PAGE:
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Greenbelt movie theater waits to reopen as pandemic brings big challenges

The Old Greenbelt Theatre remains closed after the pandemic forced it to shut down in mid-March. As a result, organizers say tough decisions have had to be made.

GREENBELT, Md. — Inside the Greenbelt Historic District, the Old Greenbelt Theatre has sat shuttered for the past seven months. Some of the surrounding businesses, however, have reopened, with groups of people sitting outside on Thursday enjoying a fall day.

Seeing the theater quiet and not offering showings is certainly a leap away from the "normal" times for the venue.

With the theater first opening in 1938, and then again in 2015 after a group started a nonprofit running the facility, moviegoers have become accustomed to always being able to stop by and watch movies on the big screen.

"Up until March 13, we had never closed," Caitlin McGrath, the executive director for the theatre, said. "Three hundred and sixty five days a year for almost five and a half years.” 

This year, however, has brought a much different story.

After closing its doors in March due to the pandemic, the shutdown of business led to tough decisions for the small team that runs the facility.

"We had to radically reduce all of the fixed costs as much as we could even to the point of reducing the speed of our internet," McGrath said. "We had a successful PPP (Paycheck Protection Program) application but once that money ran out, then we had to furlough just about everybody.” 

The closure reached beyond movie showings.

McGrath said the theater also offers events for children, speaking engagements and gatherings for seniors.

"We show movies seven days a week but we have a lot of community events," she said. "We are a gathering space for bringing people together.” 

In the meantime, the theater staff has resorted to offering streaming releases, curbside popcorn pickup every Friday and organizing outdoor movies with the local recreation department.

"It’s been really challenging," McGrath said. "It’s obviously been the hardest thing we’ve ever had to deal with.” 

Now, seven months later, the Old Greenbelt Theatre sits waiting to reopen.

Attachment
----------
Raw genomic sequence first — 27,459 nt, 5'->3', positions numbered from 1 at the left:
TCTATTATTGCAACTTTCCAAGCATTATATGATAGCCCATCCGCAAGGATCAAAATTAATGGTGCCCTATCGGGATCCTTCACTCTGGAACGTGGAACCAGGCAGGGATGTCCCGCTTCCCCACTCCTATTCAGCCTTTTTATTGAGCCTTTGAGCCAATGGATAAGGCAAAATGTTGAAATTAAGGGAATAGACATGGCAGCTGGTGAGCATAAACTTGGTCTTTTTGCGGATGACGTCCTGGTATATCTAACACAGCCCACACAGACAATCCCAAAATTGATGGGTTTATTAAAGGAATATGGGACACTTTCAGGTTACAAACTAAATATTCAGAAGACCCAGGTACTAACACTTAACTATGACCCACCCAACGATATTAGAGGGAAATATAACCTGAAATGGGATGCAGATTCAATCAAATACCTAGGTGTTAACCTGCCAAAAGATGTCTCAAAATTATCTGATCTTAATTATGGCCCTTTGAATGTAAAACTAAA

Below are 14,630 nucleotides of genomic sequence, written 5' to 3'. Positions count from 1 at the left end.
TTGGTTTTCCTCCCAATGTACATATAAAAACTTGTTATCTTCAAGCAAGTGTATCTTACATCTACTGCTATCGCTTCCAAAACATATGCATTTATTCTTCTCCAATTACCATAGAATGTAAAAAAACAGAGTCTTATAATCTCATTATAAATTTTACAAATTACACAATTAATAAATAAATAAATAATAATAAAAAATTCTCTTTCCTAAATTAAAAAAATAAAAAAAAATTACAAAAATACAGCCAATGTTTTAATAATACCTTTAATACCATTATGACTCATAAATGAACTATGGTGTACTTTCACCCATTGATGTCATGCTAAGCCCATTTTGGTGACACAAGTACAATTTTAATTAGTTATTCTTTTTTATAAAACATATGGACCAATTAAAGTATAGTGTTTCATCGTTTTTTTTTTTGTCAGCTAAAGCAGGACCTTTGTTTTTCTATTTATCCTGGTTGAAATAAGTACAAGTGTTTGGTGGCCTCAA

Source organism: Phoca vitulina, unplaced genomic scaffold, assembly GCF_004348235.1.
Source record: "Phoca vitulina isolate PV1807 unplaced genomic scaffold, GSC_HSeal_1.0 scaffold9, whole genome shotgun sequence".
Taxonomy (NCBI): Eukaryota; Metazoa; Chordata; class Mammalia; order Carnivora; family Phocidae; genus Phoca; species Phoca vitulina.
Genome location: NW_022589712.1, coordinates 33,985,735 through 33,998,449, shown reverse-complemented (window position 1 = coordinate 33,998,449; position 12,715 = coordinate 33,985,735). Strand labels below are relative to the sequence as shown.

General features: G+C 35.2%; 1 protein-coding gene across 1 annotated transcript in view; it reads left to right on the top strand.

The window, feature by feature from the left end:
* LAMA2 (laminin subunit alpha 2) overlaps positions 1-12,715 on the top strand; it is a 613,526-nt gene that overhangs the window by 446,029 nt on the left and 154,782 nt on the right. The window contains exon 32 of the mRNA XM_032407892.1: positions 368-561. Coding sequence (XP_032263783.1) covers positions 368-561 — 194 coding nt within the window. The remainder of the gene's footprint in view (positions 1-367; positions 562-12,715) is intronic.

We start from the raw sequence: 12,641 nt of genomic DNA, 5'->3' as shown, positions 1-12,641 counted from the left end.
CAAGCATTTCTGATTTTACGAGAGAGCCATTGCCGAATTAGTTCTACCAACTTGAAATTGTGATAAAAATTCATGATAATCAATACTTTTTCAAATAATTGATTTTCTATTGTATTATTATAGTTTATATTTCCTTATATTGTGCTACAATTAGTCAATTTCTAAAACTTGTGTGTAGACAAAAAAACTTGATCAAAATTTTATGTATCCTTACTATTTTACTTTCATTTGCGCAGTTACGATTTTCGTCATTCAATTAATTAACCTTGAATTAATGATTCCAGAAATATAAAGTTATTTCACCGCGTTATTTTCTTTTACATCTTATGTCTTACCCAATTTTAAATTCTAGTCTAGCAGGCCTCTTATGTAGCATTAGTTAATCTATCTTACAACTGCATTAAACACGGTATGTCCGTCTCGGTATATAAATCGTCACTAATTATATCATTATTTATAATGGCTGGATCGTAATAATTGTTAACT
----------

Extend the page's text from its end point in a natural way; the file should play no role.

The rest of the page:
With Prince George's County Executive Angela Alsobrooks announcing on Thursday that the county will stay in Phase 2 of reopening due to high coronavirus metrics, the theater will have to wait a bit longer to open doors to customers again.

County health officials suggest that if anyone gathers with members outside of your household, they should wear a face-covering at all times. PRINCE GEORGE'S COUNTY, Md. - Halloween this year will look a lot different in Prince George's County due to the coronavirus pandemic.

During a press conference on Thursday, Alsobrooks said preliminary data for last week showed Prince George's County's positivity rate has increased to 4.2%, after hitting a low of 3.5% for the week of Sept. 20. 

“While we have made some progress over the last two weeks, our COVID-19 metrics are still higher than we would like, and we have reached a plateau in our data,” she said.

Under the county's reopening plan, Phase 2 does now allow movie theatres, bars, senior centers and nightclubs to reopen.

Following the announcement on Thursday, McGrath said she understood the decision made by Alsobrooks.

"The last thing we want to do is be part of some super-spreader event," she said. "It’s a really complicated calculation for us to make and I think at this point, we’re okay with being in standby mode.” 

Due to the theater's small size and single screen, McGrath said the Old Greenbelt Theatre would face an uphill battle having to organize for limited audiences.

The struggles come as other movie theaters around the country face similar challenges.

The Regal theater chain recently announced it was temporarily shutting down all 536 locations due to "an increasingly challenging theatrical landscape" as a result of the pandemic. 

Other theaters have been impacted by the delay of big releases by movie studios.

McGrath noted how movie theatres have survived challenging times before, from the advent of television to the rising competition of streaming services.

While the Old Greenbelt Theatre faces an unknown timeline ahead for reopening, she believed audiences would feel the need for the movie theater experience once it opens its doors again.

"I do think that when this all lifts, I think there will be that desire again to gather together as a group, to be immersed with your community and to laugh and cry together," she said. 

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